Do You Really Know Multi Gas Detector

Do You Really Know Multi Gas Detector

Do You Really Know Multi Gas Detector

Table of Contents

First, I’d like to express that I am writing about Multi Gas Detector in general and not any specific company meter. Over the years, I’ve consistently found individuals who know very little about their Multi Gas Detector.

I’ve seen people blow into the multi gas detector tubing as a sort of ‘bump test. I’ve seen people turn on the meter and calibrate it in the actual hazardous atmosphere in question. I’ve seen people walk through testing areas so fast they don’t allow the meter time to analyze the right areas. I’ve seen people improperly monitor vertical confined spaces by not monitoring all levels and doing it too fast. I’ve also seen people who don’t understand parts per million (PPM) and percentages; I’ve seen gas detector improperly cared for by leaving them on rigs all day in cold weather and being knocked around; and lastly, but certainly not the least, people who have no idea of their meter’s limitations, of which there are many.

Multi-gas detectors

Let’s start with caring for your multi gas detector. Sadly, too often an overlooked and significant detail regarding meters. Some of us like to keep our meters in the outside compartment of a rig all day, in cold weather and unsecured, nor in its case. The meters generally operate at their maximal potential anywhere from 64 0F – 86 0F. Temperatures venturing farther away from this range will make the sensors less reliable.

Normal operating temperatures are generally between 14 0F –104 0F. In cold weather environments, this could be an issue. Some meters are drop-tested from 10 feet to 25 feet, that’s fine, but please protect your meter and keep it in its case, secure the case and keep it in relatively ambient temperature inside the cab of your apparatus. If your rig is stored outdoors and exposed to the elements (cold or hot), please bring Multi Gas Detectors inside overnight.

Multi-gas detectors

Operating Your detector

Most of us know that a Multi Gas Detector analyzes four gases: oxygen (O2), carbon monoxide (CO), hydrogen sulfide (H2S), and combustible gases (LEL) on a hydrocarbon basis. Most of us probably know that on a meter display, CO and H2S are expressed in parts per million (ppm) (toxic gases), and oxygen and LEL are expressed in percentages (%). However, most of us don’t know how to convert ppms to percentages and vice versa. We’ll talk more about that later.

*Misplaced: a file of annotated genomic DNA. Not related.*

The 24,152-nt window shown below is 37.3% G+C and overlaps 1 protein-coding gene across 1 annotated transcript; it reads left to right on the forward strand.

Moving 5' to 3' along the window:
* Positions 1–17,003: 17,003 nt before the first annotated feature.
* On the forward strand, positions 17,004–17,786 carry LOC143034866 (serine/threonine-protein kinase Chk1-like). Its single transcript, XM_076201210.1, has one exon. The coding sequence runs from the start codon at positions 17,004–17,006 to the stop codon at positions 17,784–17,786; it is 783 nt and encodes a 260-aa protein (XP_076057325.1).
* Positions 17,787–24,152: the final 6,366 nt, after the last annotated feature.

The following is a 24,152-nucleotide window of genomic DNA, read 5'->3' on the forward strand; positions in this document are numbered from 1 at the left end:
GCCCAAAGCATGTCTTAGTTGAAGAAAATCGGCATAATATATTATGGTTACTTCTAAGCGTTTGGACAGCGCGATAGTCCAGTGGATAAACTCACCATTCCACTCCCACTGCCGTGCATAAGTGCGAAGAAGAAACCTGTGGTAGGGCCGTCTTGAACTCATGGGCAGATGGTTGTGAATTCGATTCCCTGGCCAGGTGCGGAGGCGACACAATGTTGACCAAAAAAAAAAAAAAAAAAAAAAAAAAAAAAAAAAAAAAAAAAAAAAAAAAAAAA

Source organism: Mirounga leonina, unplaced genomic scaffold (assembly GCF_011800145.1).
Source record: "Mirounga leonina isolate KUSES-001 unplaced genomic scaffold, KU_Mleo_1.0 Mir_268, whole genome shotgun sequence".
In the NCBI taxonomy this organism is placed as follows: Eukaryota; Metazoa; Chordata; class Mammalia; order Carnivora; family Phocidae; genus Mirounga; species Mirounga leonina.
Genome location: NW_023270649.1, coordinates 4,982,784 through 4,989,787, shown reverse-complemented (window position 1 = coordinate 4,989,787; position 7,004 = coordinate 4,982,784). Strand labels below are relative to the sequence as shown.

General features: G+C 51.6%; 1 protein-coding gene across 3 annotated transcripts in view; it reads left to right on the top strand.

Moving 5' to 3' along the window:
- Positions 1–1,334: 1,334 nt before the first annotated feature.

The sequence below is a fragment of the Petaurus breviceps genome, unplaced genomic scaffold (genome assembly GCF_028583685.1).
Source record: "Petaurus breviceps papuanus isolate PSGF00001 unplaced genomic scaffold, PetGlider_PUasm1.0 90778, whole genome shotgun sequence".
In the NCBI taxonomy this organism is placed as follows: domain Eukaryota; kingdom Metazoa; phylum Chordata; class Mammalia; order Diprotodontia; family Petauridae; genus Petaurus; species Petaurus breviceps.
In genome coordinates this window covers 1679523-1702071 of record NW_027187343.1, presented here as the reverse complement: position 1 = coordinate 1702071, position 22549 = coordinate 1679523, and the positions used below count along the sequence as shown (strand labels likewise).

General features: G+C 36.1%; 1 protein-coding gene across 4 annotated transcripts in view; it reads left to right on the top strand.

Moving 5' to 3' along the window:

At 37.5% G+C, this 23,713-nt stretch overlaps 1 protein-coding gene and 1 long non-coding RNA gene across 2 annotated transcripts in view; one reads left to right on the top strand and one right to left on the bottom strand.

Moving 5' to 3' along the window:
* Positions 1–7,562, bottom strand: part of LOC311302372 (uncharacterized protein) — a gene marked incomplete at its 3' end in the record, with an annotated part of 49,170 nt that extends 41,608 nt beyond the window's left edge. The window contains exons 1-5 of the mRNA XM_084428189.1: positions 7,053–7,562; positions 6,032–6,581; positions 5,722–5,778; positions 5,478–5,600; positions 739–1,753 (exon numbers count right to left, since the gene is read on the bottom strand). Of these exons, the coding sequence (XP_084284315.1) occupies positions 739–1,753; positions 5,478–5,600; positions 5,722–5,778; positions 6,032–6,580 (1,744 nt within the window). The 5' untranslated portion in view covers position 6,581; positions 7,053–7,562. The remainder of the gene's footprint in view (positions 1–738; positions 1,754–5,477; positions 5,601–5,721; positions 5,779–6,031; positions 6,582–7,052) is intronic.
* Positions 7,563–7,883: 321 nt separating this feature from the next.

Multi-Gas Monitor

The Occupational Safety and Health Administration recommends a crash test before using a meter every day. A crash test is just a functional test to see if the sensor is active . It does not test the accuracy of such sensors. This is done through a comprehensive calibration test. When you turn on the meter for use, it passes through a fresh air device (FAS). This is not a complete calibration. Perform FAS in a non-hazardous environment before entering a environment, otherwise the bad air will be locked into the baseline and you will not able to detect obvious harmful air. When you measure an area, it takes 10-15 seconds of reflection .

In other words, don’t rush through the room, as you may get a heat reading from the previous room or area 50 feet back.

We’re all pretty familiar with low-level and high-level alarms, such as STEL alarms. However, are you familiar with corrective factors? Today, most meters use a methane base to measure the combustible gas spectrum. Therefore, gases with a hydrocarbon base, other than methane, require multiple factors applied to your Lower Explosive Limit (LEL) reading.

A better example is xylene. Xylene has a factor of 4.83. Imagine the discrepancy and danger with a flammable range between 0.9 to 7.0 percent! A reading of 0.5 percent would actually be over 3 percent, showing a very explosive atmosphere.

So, it is imperative to keep your corrective factors in mind. Meters have differing corrective factors. They also have some sensor cross-sensitivities with other gases. Read Your Manual. By the way, when you actually reach the LEL, the meters generally display ‘XXX’, ‘100’, or ‘OVER’, etc.

Other Limitations to Watch Out for When Utilizing Meters

  • Don’t use them in oxygen-deficient or enriched atmospheres (<10% or > 25%),
  • Don’t use them in inert environments,
  • Don’t use them in mist or dust atmospheres, and
  • Remember, flashpoints > 100.4 0F may result in low readings.

When do Sensors Become Desensitized During the Analyzing Stage?

When the air pollution:

Organic silicones,


Lead-containing compounds, or

Hydrogen Sulfide >200 ppm or >50 ppm for 1 minute.

In Closing…

Finally, I hope I’ve enlightened you to most of the significant limitations of your multi gas detectors, although not inclusive. Proper care and usage are of utmost importance. Equally significant is recognizing the potential atmospheres you may encounter. Doing your homework on the right meter to purchase for your business goes without saying.

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